You’ve just finished a huge landscaping job for busy clients. Yes, it’s been a long haul, but more importantly, they are happy with what you’ve done and the quality of your work. What if there was a way to add a finishing touch? Just one more thing that would be the icing on the cake, maybe something that could add hours for your clients to enjoy the beauty of their landscape. That thing exists; it’s called landscape lighting.
If you’ve never considered lighting a yard, take a moment to think about all the benefits, especially for those busy clients who leave their home at dawn and don’t get back until dusk. Landscape lighting lets them enjoy their landscape every evening, not just on weekends or the rare ‘staycation’. It adds safety around the rocks and hardscape, and highlights a water feature, showcasing all that work you did. In addition, it can deter prowlers.
If you’ve put off installing landscape lighting because of your concerns about the complexity and danger of working with electricity, relax.
“It’s really not that difficult,” says Scott Keener of Keener Landscaping Inc., in Orrville, Ohio. “Now they have quick-connect options, so that you don’t even need to have much electrical experience, and it’s low voltage, so there’s no getting shocked, or anything like that,” he said.
The best way to get comfortable with lighting design is to try it out. Get a demo kit of eight or ten fixtures from your distributor, and mess around with it in your backyard. Try your hand at uplighting, downlighting, silhouetting and moonlighting. “There are about 13 different lighting techniques, and once you understand one, two, or even three of them, you can pretty much light up any job,” said Cruz Perez, vice president of sales and marketing for Vista Professional Outdoor Lighting in Simi Valley, California.
Try to visualize how the area will look in the fall or winter. See how the light plays on different surfaces, and how wide and narrow beams in the same spot produce different effects. “When you go out and set up lighting, the first thing you’re looking for are focal points,” said Cody Tobias, of Landscapes by Jeffery in Westlake Village, California. “That’s your base.” His company got into lighting after seeing the shoddy work that resulted from contracting those jobs out. Now Tobias is the company’s lighting specialist, a title he’s happy to have.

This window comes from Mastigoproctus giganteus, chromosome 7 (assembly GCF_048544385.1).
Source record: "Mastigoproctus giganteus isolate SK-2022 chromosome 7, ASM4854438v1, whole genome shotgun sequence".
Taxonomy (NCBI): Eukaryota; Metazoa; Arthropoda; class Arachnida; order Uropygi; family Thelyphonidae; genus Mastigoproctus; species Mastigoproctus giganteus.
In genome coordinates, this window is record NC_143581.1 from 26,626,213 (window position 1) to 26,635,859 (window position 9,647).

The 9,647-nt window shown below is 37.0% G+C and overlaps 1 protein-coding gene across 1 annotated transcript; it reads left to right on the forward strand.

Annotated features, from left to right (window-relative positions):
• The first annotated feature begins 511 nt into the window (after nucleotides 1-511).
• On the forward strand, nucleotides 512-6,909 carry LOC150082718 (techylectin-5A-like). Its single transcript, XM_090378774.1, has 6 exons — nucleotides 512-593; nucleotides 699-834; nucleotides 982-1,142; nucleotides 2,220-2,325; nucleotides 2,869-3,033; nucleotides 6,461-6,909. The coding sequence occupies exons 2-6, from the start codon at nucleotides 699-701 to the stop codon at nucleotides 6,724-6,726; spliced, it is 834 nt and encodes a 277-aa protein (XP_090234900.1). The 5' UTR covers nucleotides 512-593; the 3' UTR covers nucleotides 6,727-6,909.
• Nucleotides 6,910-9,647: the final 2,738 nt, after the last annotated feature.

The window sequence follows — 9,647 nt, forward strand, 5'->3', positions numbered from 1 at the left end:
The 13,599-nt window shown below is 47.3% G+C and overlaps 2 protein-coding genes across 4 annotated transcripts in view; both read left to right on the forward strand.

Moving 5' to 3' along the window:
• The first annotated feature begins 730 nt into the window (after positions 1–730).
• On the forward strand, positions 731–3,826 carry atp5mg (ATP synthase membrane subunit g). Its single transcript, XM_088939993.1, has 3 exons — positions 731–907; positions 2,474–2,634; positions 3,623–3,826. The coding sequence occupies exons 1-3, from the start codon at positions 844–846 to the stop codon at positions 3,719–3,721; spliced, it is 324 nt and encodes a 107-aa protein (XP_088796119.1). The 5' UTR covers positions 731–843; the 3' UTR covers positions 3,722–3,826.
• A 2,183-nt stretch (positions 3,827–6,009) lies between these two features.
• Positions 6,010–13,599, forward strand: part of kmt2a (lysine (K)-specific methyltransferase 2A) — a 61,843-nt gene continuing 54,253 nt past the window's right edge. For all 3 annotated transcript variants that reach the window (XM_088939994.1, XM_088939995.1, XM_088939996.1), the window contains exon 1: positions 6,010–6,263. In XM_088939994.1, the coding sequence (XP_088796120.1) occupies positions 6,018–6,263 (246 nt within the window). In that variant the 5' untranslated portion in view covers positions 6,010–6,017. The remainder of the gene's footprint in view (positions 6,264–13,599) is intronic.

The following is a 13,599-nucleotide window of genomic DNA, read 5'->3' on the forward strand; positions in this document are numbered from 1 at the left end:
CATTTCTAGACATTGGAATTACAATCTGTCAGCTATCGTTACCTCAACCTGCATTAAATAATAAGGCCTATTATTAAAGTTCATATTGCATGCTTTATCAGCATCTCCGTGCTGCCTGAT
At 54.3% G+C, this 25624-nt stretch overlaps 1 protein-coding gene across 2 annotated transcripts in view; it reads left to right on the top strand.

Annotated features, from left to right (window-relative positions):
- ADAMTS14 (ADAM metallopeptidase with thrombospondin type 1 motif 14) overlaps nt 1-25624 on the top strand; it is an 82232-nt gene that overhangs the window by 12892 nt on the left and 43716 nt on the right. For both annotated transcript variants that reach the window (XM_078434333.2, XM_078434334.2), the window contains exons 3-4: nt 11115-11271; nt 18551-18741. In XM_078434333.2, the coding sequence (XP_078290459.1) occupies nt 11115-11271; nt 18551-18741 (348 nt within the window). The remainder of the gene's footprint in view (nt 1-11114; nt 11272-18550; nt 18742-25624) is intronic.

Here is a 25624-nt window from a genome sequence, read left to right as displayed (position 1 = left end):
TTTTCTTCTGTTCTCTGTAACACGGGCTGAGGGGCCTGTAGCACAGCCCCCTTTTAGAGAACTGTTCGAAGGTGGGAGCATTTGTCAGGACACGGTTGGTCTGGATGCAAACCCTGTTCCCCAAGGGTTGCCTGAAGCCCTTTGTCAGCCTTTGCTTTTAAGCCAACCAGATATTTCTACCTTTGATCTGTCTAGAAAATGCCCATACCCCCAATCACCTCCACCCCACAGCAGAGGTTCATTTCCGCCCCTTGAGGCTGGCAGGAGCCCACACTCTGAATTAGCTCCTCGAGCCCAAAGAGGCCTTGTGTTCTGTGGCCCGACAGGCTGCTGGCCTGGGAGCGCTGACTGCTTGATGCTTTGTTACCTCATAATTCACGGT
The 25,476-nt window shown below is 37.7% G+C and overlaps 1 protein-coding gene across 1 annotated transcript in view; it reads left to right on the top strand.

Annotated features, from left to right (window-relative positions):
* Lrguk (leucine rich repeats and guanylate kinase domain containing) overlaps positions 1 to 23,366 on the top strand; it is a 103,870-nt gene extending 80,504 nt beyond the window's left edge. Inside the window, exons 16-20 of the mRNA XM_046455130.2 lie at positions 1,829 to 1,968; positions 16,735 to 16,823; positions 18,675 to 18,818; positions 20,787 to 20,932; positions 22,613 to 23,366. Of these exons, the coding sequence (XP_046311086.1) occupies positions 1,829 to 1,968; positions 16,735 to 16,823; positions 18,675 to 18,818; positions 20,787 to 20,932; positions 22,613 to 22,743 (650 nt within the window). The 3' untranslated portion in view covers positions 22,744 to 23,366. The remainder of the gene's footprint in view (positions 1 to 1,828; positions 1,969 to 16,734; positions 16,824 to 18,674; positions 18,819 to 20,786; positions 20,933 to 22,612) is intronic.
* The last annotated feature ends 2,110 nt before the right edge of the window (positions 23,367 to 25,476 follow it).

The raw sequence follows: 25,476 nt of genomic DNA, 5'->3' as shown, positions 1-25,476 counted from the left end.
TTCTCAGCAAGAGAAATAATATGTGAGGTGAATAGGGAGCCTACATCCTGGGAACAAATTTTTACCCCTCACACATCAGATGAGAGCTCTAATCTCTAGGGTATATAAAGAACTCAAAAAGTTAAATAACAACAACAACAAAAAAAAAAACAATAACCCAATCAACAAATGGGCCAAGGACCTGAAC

The good news is that much of the information for installing landscape lighting is readily available, usually at no charge. Most distributors and manufacturers of outdoor lighting products provide some sort of initial training, and partnering with them can be a great move. “What good manufacturers will do is give a basic introduction—these are the components, this is how you design it, this is how you install it, this is how you maintain it,” says Perez.
Once you have your training and you’re somewhat comfortable, start cross-selling to your client base. Install a demo kit on the lawn of your best customer for a couple of nights. If they like it, lighting their front yard will be an easy sell, and if they don’t, no harm, no foul.
Most manufacturers will offer to go out to the first couple of jobs with you, to check your work and make sure you’re comfortable with it. Tobias asks for a representative from the manufacturer to come check his work every time. “Sometimes they’ll make changes, sometimes they won’t, but I have the company backing me all the time, which is great for me,” he says.
The best part is that sales serve as advertisements to everyone who lives nearby. “Every installation presents an opportunity in a neighborhood,” says Brandon Stephens, president of Nite Time Décor, based in Lubbock, Texas. “You can pursue all of the other households in the neighborhood; they have a professionally completed installation to look at right there.” Anyone ‘keeping up with the Joneses’ will start looking at their own yard with fresh eyes.